Maharashtra to notify the much-delayed Sahyadri tiger reserve

 
Published: Saturday 04 July 2015

A proposal to set up the 800 sq km Sahyadri tiger reserve in the Western Ghats of Maharashtra is getting finishing touches. Sahyadri will be the state's fourth tiger reserve. "The state will submit the proposal to the National Tiger Conservation Authority which declares tiger reserves in the country," the conservator of forest (wildlife), Kolhapur division, M K Rao said. The new tiger reserve would fall under his jurisdiction.

The proposal shows the reserve will include an already notified about 320 sq km of Chandoli national park in Sangli district and more than 400 sq km in the Koyna wildlife sanctuary in Satara district. In between these two protected areas, there will be a small corridor which will also form a part of the new reserve. This corridor falls under reserve forest category and is managed by territorial forest division. It also includes two villages. "Once notified, the entire 800 sq km area will come under the jurisdiction of Project Tiger," Rao said.

"Tigers have recently been spotted in this area and this is their new home outside central India. We must make it inviolate. Tigers need inviolate areas to breed and survive. Human interference is detrimental," he added.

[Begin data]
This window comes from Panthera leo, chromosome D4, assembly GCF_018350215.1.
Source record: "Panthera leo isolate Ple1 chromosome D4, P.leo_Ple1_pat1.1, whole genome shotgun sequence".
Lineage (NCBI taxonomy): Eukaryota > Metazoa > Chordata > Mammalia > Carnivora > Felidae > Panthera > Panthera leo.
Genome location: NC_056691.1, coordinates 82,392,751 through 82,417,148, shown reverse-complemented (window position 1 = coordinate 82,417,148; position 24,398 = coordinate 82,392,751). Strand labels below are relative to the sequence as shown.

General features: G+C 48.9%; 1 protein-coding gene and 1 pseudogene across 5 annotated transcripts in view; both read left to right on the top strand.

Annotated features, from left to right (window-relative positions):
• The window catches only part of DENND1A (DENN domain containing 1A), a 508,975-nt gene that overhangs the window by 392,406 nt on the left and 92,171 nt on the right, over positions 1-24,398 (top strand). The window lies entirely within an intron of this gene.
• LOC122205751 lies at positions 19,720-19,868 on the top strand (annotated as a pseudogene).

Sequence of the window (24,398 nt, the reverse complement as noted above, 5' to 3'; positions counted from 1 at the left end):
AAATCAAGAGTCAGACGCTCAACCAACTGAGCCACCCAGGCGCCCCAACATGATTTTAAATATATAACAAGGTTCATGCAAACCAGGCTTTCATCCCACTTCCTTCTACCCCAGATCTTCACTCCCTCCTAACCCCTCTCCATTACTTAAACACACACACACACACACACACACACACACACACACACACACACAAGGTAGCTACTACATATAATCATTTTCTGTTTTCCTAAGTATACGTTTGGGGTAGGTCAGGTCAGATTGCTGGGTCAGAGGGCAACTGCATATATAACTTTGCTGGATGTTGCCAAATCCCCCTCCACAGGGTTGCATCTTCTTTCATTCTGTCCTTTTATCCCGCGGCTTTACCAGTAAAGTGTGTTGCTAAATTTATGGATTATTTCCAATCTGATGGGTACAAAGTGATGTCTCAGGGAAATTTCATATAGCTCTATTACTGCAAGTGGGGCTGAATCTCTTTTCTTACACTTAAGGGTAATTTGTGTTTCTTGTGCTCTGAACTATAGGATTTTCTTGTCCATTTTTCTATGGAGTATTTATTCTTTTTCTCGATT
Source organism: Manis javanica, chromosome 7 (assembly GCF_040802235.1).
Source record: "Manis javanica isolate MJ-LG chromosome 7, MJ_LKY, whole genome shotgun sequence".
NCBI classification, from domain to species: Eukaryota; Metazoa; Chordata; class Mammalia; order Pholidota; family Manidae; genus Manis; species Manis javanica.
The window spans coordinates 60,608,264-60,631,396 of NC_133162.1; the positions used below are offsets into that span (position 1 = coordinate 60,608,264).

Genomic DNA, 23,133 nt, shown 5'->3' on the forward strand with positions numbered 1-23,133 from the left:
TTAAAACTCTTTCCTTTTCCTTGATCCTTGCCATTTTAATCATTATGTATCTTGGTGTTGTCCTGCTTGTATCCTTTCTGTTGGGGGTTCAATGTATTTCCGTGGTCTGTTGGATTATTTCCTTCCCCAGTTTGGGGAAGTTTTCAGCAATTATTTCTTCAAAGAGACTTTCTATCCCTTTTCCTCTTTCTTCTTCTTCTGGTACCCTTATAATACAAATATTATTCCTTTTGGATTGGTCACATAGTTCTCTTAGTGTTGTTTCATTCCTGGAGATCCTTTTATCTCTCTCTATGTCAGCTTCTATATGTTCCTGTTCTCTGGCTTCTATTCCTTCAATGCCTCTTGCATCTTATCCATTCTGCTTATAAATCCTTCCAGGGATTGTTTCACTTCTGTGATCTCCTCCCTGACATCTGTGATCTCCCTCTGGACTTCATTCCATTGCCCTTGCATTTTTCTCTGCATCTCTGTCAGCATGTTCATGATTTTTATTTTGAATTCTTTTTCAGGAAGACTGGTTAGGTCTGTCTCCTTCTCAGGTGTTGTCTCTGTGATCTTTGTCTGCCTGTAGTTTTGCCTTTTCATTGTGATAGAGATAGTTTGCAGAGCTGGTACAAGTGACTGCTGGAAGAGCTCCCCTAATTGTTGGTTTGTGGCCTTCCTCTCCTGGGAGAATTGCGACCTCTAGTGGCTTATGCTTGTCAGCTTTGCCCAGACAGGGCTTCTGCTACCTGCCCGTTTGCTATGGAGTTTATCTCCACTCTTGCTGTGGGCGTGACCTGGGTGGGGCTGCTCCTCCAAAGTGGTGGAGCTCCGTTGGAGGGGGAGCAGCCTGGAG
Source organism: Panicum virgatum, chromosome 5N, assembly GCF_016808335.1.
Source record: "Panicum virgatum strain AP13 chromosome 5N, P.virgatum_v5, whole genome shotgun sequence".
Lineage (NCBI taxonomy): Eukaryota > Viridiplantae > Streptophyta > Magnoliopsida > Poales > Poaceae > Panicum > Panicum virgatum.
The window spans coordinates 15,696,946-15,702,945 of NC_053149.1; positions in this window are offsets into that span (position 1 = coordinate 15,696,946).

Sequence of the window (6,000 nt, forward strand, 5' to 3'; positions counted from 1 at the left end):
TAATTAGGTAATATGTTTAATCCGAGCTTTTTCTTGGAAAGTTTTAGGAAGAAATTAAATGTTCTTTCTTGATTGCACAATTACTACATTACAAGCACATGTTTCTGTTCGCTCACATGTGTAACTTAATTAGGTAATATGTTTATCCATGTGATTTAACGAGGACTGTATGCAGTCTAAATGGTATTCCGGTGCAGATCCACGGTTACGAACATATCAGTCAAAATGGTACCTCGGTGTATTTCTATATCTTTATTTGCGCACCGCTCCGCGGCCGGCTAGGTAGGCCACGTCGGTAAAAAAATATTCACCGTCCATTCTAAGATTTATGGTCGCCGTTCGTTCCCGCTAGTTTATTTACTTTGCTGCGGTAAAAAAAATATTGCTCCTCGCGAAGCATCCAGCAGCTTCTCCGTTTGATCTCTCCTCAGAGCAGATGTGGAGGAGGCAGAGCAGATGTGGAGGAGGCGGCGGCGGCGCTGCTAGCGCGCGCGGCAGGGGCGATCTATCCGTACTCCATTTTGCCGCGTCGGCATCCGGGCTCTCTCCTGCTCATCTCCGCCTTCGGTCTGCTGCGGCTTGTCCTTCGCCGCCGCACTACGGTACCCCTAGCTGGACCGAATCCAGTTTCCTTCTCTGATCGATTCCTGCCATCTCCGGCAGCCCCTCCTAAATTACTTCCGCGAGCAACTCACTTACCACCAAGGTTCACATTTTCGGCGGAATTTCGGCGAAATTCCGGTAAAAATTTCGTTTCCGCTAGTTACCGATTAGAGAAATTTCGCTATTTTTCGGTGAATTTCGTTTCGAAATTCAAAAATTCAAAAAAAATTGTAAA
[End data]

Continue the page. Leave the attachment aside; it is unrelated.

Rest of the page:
The state government has reworked the proposal under the centre's recently declared critical wildlife habitats notification. Conservationists have been demanding a tiger reserve in Sahyadri for the past four years, but the state government dropped the demand twice since it felt creating an inviolate area would affect local villages.

The proposed reserve includes 48 villages. Of these, people from 32 villages have already been relocated. "We plan to relocate one village per year.Villagers prefer to move out since infrastructure facilities are less in the forest," says Rao. Given Rao's estimates, it will take at least 16 years to make Sahyadri an inviolate area. Nevertheless, many feel this is not going to be an easy task considering that relocating people for tiger reserves has not been successful in the region (See 'Melghat malaise', Down To Earth, July 31, 2005).

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